The languages in Mauritania consist of Afroasiatic languages, which include the Arabic and Berber languages. The official language in the country is Modern Standard Arabic, which is used in schools and government organizations. The modern standard Arabic is the dialect used all over the world in Arab speaking countries. Around 300 languages are grouped among the Afroasiatic languages. The modern Arabic is built from the classical Arabic which has been simplified. The language has three pairs of short and long vowels. Standard Arabic may differ in vocabulary and pronunciation from classical Arabic. French is also widely spoken in mauritania.
What Are the Linguistic Demographics?
The Arabic spoken in Mauritania is divided into two types: the modern standard Arabic and Hassaniya Arabic which is the everyday spoken form of the language. The Bedouin people speak Hassniya. The Berber language is divided into Zenaga and Tamasheq which is spoken by the Tuareg living in the South-east region close to the border with Mali. Zenaga was once spoken by a majority of Mauritania’s population, but the speakers declined in the 17th century after the Char Bouba war in which the Zenaga were defeated. Zenaga is made up of different dialects, and the major ones are Tendgha and Id-ab-lahsen.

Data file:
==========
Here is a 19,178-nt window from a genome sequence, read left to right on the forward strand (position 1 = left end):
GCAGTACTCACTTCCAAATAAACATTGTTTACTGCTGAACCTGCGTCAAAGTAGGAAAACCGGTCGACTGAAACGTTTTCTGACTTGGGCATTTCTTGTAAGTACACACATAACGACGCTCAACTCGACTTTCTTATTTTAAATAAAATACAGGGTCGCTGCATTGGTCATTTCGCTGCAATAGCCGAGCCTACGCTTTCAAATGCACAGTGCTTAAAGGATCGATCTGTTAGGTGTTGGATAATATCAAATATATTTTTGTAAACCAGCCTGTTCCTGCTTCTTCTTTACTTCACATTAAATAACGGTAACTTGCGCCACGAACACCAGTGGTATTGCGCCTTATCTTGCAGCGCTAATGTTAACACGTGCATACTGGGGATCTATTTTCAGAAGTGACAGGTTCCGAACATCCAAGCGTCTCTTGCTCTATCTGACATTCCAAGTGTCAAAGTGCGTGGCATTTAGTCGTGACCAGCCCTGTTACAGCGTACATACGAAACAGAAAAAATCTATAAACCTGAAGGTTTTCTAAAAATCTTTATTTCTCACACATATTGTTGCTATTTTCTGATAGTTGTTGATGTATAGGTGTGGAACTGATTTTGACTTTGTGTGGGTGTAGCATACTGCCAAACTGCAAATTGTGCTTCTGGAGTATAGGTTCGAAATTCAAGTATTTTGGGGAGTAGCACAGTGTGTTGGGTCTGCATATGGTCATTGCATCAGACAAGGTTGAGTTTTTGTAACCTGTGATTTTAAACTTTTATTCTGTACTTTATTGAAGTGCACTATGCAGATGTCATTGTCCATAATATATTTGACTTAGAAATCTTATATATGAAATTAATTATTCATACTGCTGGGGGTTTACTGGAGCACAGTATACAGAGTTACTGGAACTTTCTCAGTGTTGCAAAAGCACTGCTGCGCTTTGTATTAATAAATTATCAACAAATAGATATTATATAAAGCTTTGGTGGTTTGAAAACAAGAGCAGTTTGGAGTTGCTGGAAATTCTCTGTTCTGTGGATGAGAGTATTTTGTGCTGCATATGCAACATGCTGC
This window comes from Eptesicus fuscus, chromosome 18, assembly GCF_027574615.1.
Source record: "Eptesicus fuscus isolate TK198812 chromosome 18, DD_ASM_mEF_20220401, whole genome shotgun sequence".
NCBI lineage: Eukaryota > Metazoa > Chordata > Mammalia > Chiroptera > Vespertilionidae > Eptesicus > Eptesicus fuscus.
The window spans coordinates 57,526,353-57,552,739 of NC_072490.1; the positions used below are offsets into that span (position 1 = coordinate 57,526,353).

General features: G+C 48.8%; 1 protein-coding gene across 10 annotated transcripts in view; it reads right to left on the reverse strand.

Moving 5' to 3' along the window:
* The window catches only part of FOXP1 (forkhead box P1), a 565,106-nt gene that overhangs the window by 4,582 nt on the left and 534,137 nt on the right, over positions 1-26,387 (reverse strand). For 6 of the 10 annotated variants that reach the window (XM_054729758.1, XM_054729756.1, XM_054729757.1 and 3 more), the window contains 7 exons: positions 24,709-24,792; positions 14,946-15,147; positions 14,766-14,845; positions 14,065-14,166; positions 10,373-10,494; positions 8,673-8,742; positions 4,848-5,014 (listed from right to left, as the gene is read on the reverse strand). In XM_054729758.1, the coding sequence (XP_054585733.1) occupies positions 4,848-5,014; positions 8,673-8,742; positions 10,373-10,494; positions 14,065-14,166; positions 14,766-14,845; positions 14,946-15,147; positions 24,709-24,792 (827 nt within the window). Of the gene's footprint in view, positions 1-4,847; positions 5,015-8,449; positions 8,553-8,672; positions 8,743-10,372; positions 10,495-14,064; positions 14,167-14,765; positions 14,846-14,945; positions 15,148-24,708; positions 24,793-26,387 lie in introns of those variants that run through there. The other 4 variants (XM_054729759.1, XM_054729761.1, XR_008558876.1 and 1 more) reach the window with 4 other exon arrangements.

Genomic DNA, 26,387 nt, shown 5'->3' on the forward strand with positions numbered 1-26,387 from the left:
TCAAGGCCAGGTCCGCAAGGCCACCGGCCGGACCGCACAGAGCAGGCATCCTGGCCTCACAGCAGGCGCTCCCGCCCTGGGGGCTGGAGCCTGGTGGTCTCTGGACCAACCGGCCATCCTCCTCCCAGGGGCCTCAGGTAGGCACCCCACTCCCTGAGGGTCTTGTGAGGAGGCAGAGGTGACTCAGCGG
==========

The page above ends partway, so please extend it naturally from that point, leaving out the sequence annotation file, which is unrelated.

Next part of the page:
What Are Some Common Useful Phrases?
Some useful phrases in French spoken in Mauritania include words such as “Bonjour” which means hello, “comment allez-vous” which mean how are you, “au-revoir” meaning goodbye, “Bonsoir” meaning good evening, “oui” meaning yes, and “non” meaning no. Some phrases in modern standard Arabic include words like “Marhaba” to say hello, “ma’assalamah” to mean goodbye, “shukran” to mean thanks, and “min fadlik” to mean please.
Which Minority Languages Are Spoken?
The minority languages in the country include Wolof, Soninke, Pulaar, and Bambara. The languages fall under the Niger-Congo languages. Wolof is spoken by about 7% of the population, which is around 185,000 people, living along the Senegal River in Mauritania. Soninke is spoken by the Soninke people in the country. Pulaar is spoken by the Toucouleur and Fula people in Mauritania. Bambana is spoken mainly in Mali, but there are a few speakers in Mauritania.
This page was last modified on March 14th, 2018